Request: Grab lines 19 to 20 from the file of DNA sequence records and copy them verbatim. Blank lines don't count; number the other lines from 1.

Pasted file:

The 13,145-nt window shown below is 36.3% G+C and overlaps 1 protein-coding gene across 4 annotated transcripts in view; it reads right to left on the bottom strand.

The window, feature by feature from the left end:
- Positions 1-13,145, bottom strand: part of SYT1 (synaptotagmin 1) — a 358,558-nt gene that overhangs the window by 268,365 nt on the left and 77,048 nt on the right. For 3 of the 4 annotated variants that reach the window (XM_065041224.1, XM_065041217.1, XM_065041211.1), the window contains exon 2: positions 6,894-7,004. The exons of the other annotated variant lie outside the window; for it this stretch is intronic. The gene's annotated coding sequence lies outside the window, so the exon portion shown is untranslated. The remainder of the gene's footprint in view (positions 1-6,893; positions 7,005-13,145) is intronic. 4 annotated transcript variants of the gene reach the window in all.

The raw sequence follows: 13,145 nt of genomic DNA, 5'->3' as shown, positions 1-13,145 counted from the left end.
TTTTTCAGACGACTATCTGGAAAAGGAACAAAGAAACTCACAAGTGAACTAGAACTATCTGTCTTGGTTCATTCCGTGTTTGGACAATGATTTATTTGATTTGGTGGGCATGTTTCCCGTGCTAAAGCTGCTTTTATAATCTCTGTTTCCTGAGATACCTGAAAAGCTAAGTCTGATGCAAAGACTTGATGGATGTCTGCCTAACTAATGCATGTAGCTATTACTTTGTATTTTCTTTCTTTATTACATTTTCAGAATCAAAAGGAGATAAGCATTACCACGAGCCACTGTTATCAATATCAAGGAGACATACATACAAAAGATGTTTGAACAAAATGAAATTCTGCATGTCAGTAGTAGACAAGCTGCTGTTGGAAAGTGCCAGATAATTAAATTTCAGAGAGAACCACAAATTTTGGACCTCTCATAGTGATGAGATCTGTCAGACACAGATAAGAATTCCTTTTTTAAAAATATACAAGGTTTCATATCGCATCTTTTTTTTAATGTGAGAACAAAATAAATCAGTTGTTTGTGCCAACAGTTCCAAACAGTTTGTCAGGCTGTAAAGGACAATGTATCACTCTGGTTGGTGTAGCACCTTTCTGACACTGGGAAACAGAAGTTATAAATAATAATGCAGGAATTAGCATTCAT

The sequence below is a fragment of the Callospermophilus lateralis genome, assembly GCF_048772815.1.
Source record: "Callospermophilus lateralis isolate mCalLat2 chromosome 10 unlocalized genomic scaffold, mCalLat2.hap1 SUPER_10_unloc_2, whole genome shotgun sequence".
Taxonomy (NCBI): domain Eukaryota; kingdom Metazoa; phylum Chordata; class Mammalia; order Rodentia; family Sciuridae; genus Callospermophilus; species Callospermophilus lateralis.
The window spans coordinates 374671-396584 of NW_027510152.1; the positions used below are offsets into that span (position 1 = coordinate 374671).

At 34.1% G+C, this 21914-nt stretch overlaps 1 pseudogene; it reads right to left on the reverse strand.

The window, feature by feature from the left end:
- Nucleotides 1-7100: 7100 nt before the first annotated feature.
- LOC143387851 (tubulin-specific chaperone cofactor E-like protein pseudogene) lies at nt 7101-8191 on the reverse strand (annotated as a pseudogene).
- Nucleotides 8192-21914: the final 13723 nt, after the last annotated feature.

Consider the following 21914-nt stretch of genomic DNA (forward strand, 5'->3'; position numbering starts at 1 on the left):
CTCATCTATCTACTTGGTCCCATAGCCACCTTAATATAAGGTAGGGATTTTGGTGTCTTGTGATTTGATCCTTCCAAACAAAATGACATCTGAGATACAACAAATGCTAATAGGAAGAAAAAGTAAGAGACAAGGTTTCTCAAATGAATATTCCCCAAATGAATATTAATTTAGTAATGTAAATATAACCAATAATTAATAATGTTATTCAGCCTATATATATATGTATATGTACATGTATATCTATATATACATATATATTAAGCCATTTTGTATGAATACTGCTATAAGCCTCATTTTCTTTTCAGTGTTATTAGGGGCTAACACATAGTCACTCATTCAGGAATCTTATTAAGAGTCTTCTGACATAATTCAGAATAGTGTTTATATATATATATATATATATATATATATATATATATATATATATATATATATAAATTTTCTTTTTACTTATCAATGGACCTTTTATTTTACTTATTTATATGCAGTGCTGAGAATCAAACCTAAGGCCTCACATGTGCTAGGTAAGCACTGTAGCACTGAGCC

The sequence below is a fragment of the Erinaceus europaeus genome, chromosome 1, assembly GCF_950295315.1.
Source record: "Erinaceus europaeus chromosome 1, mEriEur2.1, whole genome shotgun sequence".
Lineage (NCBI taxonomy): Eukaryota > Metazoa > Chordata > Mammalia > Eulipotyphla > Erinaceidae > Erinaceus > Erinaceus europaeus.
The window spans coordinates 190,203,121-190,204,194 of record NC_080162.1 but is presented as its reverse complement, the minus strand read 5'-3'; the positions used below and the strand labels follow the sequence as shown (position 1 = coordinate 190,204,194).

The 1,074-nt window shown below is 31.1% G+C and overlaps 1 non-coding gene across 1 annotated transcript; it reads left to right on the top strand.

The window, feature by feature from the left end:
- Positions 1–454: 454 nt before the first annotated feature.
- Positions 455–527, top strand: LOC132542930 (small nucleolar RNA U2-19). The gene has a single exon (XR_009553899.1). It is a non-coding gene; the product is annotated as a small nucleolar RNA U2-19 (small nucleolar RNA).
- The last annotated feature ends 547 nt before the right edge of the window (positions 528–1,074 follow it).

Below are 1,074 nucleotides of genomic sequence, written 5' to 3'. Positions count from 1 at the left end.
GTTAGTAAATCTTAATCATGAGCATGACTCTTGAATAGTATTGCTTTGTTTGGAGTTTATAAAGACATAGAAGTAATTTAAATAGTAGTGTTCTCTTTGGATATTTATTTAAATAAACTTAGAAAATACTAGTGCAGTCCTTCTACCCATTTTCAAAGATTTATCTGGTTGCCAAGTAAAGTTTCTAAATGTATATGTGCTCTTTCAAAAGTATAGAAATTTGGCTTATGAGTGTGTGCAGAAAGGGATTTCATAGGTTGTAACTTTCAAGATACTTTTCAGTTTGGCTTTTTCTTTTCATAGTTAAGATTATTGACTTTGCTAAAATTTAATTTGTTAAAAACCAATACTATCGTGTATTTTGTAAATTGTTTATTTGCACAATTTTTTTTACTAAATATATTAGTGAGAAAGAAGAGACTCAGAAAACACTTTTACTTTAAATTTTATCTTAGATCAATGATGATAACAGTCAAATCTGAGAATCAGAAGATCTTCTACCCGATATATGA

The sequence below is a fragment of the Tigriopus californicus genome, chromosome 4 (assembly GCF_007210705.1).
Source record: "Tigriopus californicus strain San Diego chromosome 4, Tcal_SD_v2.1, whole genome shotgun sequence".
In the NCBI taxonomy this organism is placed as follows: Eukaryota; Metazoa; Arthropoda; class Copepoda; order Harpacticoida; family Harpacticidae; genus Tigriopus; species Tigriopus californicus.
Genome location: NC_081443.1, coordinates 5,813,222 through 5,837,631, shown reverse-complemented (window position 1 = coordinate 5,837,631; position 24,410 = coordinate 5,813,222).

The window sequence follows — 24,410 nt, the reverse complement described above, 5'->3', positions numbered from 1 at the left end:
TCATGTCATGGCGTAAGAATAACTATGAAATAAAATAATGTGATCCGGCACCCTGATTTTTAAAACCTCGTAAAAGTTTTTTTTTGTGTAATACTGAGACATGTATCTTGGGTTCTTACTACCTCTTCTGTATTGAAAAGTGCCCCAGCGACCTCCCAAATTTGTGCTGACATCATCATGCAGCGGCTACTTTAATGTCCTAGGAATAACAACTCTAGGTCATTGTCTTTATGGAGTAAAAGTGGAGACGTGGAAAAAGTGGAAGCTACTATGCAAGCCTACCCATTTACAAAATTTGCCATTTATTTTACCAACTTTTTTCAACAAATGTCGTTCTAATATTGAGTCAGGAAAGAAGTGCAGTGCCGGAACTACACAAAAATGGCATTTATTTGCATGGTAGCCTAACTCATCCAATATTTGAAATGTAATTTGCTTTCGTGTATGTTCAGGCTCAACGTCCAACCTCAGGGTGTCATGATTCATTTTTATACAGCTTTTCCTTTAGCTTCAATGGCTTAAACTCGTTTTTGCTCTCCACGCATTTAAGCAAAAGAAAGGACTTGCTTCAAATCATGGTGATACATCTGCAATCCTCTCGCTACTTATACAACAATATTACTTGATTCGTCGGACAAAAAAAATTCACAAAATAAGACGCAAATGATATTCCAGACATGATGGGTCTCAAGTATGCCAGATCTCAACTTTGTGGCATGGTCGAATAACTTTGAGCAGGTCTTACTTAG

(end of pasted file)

Lineage (NCBI taxonomy): Eukaryota > Metazoa > Chordata > Mammalia > Eulipotyphla > Erinaceidae > Erinaceus > Erinaceus europaeus.
The window spans coordinates 190,203,121-190,204,194 of record NC_080162.1 but is presented as its reverse complement, the minus strand read 5'-3'; the positions used below and the strand labels follow the sequence as shown (position 1 = coordinate 190,204,194).